The story of Ten Days in the Valley is every parent's worst nightmare. Jane Sadler (played by Kyra Sedgwick), a television writer with what seems to be a self-medication problem, returns from working in her writing shed one night to find that her young daughter, Lake, is missing. The plot is terrifying enough as a fictional drama. But is Jane Sadler from Ten Days in the Valley a real person, and is the show based on a real-life crime?
Fortunately, there is no real-life Jane Sadler who lost her daughter in this way. But it is the real-life worst nightmare of Ten Days in the Valley creator Tassie Cameron. "I came up with the idea because I was having a recurring nightmare. I have a little writing shed — and just to be clear, I don't actually work there at night when my daughter's in bed. I never do and I never will," Cameron says during the Tribeca TV Festival panel for the show. "But I would have this dream that I would be in there and I would be on deadline [and in the] middle of the night, the back door would be locked and my kid would be gone. So it was really just working through that."
Ten Days in the Valley shows Jane Sadler becoming increasingly unhinged and frantic as the investigation into her daughter's disappearance gets underway. And yet for Kyra Sedgwick, this represents a realistic portrayal of a woman who may not be based on a true mother, but sure feels lifelike. "I'm in the business of playing authentic people and real people," Sedgwick shares at the Tribeca TV Festival. And part of playing an authentic woman, for Sedgwick, is not being the picture perfect mom. "I gawk at the idea when people say, ‘Is [Jane Sadler] a good mother?’" Sedgwick said in an interview with TVLine. "I’m like, ‘She’s a real mother, and plus: That’s totally sexist. You’d never say 'is he a good father.’ No, I didn’t see any articles written about how [Breaking Bad's] Walter White was a bad father, you know, so it’s amazing. We’re so ready to shame the women. Don’t even get me started."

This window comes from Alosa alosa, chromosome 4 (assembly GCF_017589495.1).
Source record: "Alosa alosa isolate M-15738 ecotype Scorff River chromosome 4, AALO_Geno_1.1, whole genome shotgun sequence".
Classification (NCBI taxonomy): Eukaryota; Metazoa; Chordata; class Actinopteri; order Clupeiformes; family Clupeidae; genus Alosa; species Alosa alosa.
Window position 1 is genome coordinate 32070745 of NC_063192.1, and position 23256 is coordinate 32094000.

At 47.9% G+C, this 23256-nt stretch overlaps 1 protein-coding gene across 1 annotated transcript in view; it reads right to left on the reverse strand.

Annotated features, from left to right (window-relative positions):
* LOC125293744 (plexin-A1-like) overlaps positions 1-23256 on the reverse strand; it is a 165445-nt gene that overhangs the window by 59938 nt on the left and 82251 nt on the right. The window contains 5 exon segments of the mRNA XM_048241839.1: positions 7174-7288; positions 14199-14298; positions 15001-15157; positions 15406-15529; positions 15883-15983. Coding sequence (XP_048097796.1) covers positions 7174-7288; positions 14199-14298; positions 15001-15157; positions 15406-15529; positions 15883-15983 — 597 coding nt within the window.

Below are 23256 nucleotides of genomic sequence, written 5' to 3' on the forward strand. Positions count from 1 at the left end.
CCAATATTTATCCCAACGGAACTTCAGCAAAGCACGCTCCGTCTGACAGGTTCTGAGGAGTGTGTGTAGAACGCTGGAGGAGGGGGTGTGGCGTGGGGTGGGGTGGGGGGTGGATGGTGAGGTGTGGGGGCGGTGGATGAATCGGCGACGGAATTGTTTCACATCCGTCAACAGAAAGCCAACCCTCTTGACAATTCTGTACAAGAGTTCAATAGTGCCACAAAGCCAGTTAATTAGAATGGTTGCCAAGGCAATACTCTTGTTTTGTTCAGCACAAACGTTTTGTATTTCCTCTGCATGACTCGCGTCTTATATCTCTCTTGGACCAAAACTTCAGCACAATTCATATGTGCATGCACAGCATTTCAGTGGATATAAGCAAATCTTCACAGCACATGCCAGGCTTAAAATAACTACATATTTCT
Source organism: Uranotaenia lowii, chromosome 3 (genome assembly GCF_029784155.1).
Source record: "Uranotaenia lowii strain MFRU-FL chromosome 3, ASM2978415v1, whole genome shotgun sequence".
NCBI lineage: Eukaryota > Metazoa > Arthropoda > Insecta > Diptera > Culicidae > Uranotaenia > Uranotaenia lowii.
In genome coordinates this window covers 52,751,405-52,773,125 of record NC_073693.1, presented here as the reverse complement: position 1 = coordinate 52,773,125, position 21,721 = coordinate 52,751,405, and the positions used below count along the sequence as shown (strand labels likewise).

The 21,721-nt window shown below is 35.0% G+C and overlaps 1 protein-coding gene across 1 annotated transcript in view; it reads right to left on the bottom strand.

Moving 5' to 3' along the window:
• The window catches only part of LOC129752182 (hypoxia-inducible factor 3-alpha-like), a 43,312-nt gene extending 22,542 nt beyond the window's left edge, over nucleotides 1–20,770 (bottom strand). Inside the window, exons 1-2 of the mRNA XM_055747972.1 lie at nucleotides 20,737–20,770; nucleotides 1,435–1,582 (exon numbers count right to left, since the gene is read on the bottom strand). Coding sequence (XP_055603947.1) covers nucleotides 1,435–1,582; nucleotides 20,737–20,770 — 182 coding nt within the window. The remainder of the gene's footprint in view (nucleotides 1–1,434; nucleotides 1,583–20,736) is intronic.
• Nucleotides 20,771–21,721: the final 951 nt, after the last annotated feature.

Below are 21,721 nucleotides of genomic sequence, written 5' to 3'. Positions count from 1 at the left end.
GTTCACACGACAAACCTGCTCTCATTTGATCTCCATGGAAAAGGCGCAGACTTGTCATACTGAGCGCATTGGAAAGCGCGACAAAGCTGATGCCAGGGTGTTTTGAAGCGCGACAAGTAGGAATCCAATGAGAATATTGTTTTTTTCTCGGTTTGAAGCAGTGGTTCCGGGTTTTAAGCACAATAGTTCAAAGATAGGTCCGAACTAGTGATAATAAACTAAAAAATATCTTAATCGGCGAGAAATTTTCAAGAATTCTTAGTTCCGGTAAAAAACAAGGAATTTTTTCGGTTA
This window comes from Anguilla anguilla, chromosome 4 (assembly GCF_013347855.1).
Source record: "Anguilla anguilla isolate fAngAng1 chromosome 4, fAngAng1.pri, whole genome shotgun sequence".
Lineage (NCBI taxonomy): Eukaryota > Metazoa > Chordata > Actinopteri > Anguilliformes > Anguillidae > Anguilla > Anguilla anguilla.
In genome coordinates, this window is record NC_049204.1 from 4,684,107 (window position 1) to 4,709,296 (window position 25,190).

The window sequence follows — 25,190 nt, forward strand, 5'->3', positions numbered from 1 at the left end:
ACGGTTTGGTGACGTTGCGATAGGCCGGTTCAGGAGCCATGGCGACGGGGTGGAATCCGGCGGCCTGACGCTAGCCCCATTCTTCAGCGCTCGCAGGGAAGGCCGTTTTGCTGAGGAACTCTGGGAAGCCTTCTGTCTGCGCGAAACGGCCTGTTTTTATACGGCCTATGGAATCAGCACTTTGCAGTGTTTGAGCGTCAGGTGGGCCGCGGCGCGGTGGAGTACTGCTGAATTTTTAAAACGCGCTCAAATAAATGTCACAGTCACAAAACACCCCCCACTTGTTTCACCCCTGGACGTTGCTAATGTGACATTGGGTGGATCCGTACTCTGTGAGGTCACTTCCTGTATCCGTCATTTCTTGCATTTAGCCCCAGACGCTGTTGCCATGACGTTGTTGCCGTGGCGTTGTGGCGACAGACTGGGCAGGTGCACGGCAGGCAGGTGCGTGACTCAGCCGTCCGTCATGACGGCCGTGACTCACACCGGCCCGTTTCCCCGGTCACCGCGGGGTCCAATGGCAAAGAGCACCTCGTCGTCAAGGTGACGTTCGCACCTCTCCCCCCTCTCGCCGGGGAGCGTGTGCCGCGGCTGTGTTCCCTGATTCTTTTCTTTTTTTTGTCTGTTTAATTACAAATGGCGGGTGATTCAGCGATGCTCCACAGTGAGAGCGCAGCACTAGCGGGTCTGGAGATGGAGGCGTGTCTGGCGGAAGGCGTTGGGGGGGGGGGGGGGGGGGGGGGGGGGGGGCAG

This dedication to authenticity and desire to portray a well-rounded female character, with all of her faults and flaws, is part of what makes the story of Jane Sadler and her daughter feel so real. And in fact, this blurred line between fact and fiction is one of the major themes of the show. Jane is a writer for a cop television show, and her fictional imaginings about crime and police investigations are about to enter her reality as the investigation into her daughter's disappearance gets underway. Those involved in the fictional show-within-a-show might be suspects in real life.
Sedgwick's role also fits into the positive movement towards providing leading, complex roles for women over the age of 40. Ten Days in the Valley is mostly driven by its female characters, and that's part of what drew Sedgwick to the project. "One of the biggest draws for me was the idea of working with women," she shared at the Tribeca TV Festival. "The statistics are staggering and sort of depressing. We need to really make choices based on that knowledge."
It's true that female anti-heroes are much less common than male ones — we see plenty of Walter Whites and Don Drapers, but not too many Jane Sadlers. Ten Days in the Valley works to alter that narrative, and demonstrate that fictional women can be just as three-dimensional, frustrating, irrational, loving and complex as women are in real life.
So in the end, it doesn't really matter that Jane Sadler isn't based on a real person — if she comes to life in a way that feels authentic, her character does a service to women everywhere.